Pont au Change bridge in Paris
There has been a bridge over the River Seine by the current Pont au Change for many centuries and it was during the reign of King Louis VII that the bridge was named this, yet the current bridge was only constructed in the 1800s during the reign of Napoleon III.
A bit of history
The history behind the original bridges over the River Seine at this point is very sketchy, although it is almost certain there was a wooden bridge even before the Romans reached Gaul, and allegedly this was destroyed in 50BC, yet unfortunately documentary evidence of bridges from this point is difficult.
That is, until around 872AD when a stone fortified bridge was constructed going over the River Seine to the Ile de la Cite and for centuries this was the only access to the island over the main branch of the river, yet various bridges were constructed right up until 1441 and were all known as the Grand Pont.
However, in this year, King Louis VII ordered the goldsmiths and money changers to set up on the bridge and by 1618 these people and their shops were still located on this bridge in Paris. But unfortunately it was destroyed by a fire in the October of 1621, and so the goldsmiths and money changers asked permission from the King to rebuild the bridge and erect houses on it.
Yet it was not until 1639 that the building of a new bridge over the River Seine was agreed by Royal decree, and even King Louis XIII contributed to some of the costs, and although work started that year, it was not completed until 1647, and this was when the bridge became known as the Pont au Change.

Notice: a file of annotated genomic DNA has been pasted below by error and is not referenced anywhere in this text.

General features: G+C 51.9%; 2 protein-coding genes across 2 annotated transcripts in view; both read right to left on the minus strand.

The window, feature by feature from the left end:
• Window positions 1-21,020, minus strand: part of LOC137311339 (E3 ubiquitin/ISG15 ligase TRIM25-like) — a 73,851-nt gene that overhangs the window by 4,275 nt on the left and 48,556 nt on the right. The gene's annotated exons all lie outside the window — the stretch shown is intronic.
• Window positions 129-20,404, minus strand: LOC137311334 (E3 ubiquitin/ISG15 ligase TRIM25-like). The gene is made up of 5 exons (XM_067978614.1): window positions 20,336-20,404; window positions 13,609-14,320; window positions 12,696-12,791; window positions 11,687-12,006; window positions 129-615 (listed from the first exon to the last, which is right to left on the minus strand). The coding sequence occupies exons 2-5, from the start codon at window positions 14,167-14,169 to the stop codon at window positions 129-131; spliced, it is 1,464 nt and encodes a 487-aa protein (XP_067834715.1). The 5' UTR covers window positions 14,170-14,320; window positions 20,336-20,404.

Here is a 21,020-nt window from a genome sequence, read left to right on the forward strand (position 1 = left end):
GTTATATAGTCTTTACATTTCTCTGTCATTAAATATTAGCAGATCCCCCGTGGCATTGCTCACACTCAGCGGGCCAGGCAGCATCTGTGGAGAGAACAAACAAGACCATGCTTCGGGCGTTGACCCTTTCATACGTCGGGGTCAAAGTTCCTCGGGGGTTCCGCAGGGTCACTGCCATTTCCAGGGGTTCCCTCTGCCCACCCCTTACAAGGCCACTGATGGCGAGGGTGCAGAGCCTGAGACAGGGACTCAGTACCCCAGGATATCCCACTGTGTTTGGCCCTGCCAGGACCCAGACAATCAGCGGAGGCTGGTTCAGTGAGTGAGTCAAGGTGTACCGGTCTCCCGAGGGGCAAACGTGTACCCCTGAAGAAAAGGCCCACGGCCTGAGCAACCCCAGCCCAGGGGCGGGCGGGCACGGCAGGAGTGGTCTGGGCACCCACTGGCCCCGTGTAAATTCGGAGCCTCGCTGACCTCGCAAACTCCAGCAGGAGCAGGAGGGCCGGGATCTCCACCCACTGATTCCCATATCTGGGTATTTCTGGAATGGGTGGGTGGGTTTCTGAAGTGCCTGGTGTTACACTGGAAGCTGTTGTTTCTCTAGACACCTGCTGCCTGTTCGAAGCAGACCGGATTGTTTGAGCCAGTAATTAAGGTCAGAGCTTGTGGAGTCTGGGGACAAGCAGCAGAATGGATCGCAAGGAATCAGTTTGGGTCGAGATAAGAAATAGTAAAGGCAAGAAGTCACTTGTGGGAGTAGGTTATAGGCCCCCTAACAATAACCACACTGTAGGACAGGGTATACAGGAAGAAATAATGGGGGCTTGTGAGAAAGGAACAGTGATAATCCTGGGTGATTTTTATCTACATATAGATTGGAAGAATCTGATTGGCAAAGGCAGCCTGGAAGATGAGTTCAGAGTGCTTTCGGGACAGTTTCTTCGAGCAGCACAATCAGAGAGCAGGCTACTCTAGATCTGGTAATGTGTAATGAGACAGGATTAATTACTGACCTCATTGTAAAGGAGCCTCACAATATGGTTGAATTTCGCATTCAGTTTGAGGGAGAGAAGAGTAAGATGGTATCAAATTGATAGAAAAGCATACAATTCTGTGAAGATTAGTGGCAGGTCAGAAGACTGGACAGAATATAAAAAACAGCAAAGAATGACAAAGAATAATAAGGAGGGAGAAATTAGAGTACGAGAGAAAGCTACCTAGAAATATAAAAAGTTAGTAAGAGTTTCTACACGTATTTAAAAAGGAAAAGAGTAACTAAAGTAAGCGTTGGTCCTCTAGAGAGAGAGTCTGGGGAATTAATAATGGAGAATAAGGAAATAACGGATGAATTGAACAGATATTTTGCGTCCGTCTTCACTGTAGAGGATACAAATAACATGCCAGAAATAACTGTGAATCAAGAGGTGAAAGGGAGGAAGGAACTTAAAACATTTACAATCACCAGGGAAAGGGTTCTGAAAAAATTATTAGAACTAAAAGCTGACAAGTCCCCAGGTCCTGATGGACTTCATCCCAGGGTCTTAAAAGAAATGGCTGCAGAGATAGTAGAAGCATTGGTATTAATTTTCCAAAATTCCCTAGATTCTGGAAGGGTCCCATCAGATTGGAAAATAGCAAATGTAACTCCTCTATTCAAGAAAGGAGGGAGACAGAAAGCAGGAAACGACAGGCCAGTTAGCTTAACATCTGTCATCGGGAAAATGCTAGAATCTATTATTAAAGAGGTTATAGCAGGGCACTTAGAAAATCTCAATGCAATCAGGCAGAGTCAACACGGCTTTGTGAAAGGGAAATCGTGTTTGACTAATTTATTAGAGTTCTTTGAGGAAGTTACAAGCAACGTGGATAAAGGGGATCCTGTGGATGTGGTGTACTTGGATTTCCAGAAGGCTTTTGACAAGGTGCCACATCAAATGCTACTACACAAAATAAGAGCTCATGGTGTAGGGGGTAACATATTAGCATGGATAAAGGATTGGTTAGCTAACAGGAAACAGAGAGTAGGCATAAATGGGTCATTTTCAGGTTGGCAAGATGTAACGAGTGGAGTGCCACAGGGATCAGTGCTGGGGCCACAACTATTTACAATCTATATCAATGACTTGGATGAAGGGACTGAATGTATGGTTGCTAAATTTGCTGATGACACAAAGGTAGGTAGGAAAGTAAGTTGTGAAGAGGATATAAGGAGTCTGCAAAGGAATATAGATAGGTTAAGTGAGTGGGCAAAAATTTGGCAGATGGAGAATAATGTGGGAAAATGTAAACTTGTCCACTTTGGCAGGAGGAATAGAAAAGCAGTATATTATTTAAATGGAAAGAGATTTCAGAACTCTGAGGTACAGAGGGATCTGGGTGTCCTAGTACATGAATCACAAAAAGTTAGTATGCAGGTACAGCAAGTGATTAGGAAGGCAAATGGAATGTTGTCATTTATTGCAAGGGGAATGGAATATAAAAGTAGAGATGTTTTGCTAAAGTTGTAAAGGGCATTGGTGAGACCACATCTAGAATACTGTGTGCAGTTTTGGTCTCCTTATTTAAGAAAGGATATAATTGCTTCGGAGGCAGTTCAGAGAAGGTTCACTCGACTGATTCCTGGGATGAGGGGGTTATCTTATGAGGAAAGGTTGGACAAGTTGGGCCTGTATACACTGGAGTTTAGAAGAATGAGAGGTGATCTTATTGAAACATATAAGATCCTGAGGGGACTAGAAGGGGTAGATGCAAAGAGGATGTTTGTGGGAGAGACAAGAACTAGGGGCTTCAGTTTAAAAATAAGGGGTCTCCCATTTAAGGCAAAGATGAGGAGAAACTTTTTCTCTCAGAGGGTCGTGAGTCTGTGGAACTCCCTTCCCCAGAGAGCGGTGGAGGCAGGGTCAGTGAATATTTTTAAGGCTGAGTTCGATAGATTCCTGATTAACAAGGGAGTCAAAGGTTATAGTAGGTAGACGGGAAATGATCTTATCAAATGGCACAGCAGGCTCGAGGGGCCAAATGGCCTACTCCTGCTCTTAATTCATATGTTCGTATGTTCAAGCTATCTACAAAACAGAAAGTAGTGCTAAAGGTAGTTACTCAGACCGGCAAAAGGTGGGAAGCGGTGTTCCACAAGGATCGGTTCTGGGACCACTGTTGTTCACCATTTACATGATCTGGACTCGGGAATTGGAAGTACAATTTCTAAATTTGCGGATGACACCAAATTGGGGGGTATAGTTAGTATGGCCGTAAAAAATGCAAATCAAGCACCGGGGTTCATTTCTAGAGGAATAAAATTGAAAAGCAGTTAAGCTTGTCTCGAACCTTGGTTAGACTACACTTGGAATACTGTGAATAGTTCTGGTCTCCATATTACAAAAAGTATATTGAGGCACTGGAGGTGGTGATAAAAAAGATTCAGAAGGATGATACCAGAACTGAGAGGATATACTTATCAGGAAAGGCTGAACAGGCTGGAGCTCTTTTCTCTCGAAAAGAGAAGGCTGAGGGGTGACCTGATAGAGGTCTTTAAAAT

The Pont au Change was still in existence up until the mid 1800s, but with the redevelopment of Paris by Baron Haussmann, it was decided that the bridge would have to be rebuilt, as it did not meet up with the new road layouts, and hence the start of the new Pont au Change that we can see today.
About the Pont au Change
The new Pont au Change was designed by the French Engineers Paul-Martin Gallocher de Lagalisserie and Paul Vaudrey, and work was started in 1858 and officially opened on 15th August 1860.
You will see that there are three elliptical stone arches with a span of just over 30 metres and because this was constructed during the reign of Napoleon III, you will find the imperial insignia with the letter N in between the arches that go down to the piers and abutments of the bridge.
And just like many of the bridges in Paris have been mentioned or referenced in different films and novels, the Pont au Change is featured within the novel by Victor Hugo called Les Miserables, which you may well recognise, as it has become a world famous musical.
Visiting Pont au Change
On the right bank of the River Seine on the border between the 1st Arrondissement and the 4th Arrondissement you will find the Place du Chatelet and the Pont au change goes from here at the level of the Theatre du Chatelet by the Quai de la Megisserie over to the Ile de la Cite island.
This bridge goes over the wider branch of the river and meets up at the Quai de l’Horloge, which is what this quay was named after, being the oldest public clock still in existence, and is located by the Palais de Justice and La Conciergerie.
And if you look downstream from the Pont au Change, you will see the most famous and oldest bridge in Paris still standing called the Pont Neuf, yet in the opposite direction, looking up stream you will see the Pont Notre-Dame, named after the famous cathedral of course.
Now when it comes to public transport the nearest Metro station is the Cite stop via line four located on the island, or you have the Chatelet stop via lines 1, 4, 7, 11 and 14. However, you could also utilise the Batobus water bus to get close by, and the bus tours in Paris such as l’OpenTour also have a stop nearby.